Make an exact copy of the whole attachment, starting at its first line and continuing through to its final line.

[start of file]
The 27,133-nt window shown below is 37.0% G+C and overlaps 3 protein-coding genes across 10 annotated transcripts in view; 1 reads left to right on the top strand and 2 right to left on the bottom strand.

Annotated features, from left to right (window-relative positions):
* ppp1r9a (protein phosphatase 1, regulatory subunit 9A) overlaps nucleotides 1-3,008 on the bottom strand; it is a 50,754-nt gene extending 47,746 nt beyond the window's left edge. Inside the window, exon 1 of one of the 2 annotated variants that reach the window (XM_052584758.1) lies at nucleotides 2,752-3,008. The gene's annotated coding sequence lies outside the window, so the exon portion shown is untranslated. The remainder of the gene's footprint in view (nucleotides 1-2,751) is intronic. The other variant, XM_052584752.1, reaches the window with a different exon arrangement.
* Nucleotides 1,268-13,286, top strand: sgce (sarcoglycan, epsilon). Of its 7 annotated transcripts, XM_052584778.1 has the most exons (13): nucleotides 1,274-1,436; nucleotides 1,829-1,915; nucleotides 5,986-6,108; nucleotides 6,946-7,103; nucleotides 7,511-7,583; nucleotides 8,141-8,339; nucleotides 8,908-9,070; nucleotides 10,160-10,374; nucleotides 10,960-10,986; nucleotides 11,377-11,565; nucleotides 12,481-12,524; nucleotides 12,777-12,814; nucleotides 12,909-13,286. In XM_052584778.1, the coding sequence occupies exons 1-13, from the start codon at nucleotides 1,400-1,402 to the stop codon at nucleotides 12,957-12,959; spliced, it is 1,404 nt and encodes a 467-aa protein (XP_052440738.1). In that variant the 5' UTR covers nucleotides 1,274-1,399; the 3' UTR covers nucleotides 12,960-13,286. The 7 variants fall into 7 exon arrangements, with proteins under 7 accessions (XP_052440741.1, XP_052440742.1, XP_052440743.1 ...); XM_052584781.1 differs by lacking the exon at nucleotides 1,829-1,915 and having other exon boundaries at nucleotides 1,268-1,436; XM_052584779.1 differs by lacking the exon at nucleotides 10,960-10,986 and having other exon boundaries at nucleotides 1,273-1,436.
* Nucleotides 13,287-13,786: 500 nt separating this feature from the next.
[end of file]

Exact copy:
The 27,133-nt window shown below is 37.0% G+C and overlaps 3 protein-coding genes across 10 annotated transcripts in view; 1 reads left to right on the top strand and 2 right to left on the bottom strand.

Annotated features, from left to right (window-relative positions):
* ppp1r9a (protein phosphatase 1, regulatory subunit 9A) overlaps nucleotides 1-3,008 on the bottom strand; it is a 50,754-nt gene extending 47,746 nt beyond the window's left edge. Inside the window, exon 1 of one of the 2 annotated variants that reach the window (XM_052584758.1) lies at nucleotides 2,752-3,008. The gene's annotated coding sequence lies outside the window, so the exon portion shown is untranslated. The remainder of the gene's footprint in view (nucleotides 1-2,751) is intronic. The other variant, XM_052584752.1, reaches the window with a different exon arrangement.
* Nucleotides 1,268-13,286, top strand: sgce (sarcoglycan, epsilon). Of its 7 annotated transcripts, XM_052584778.1 has the most exons (13): nucleotides 1,274-1,436; nucleotides 1,829-1,915; nucleotides 5,986-6,108; nucleotides 6,946-7,103; nucleotides 7,511-7,583; nucleotides 8,141-8,339; nucleotides 8,908-9,070; nucleotides 10,160-10,374; nucleotides 10,960-10,986; nucleotides 11,377-11,565; nucleotides 12,481-12,524; nucleotides 12,777-12,814; nucleotides 12,909-13,286. In XM_052584778.1, the coding sequence occupies exons 1-13, from the start codon at nucleotides 1,400-1,402 to the stop codon at nucleotides 12,957-12,959; spliced, it is 1,404 nt and encodes a 467-aa protein (XP_052440738.1). In that variant the 5' UTR covers nucleotides 1,274-1,399; the 3' UTR covers nucleotides 12,960-13,286. The 7 variants fall into 7 exon arrangements, with proteins under 7 accessions (XP_052440741.1, XP_052440742.1, XP_052440743.1 ...); XM_052584781.1 differs by lacking the exon at nucleotides 1,829-1,915 and having other exon boundaries at nucleotides 1,268-1,436; XM_052584779.1 differs by lacking the exon at nucleotides 10,960-10,986 and having other exon boundaries at nucleotides 1,273-1,436.
* Nucleotides 13,287-13,786: 500 nt separating this feature from the next.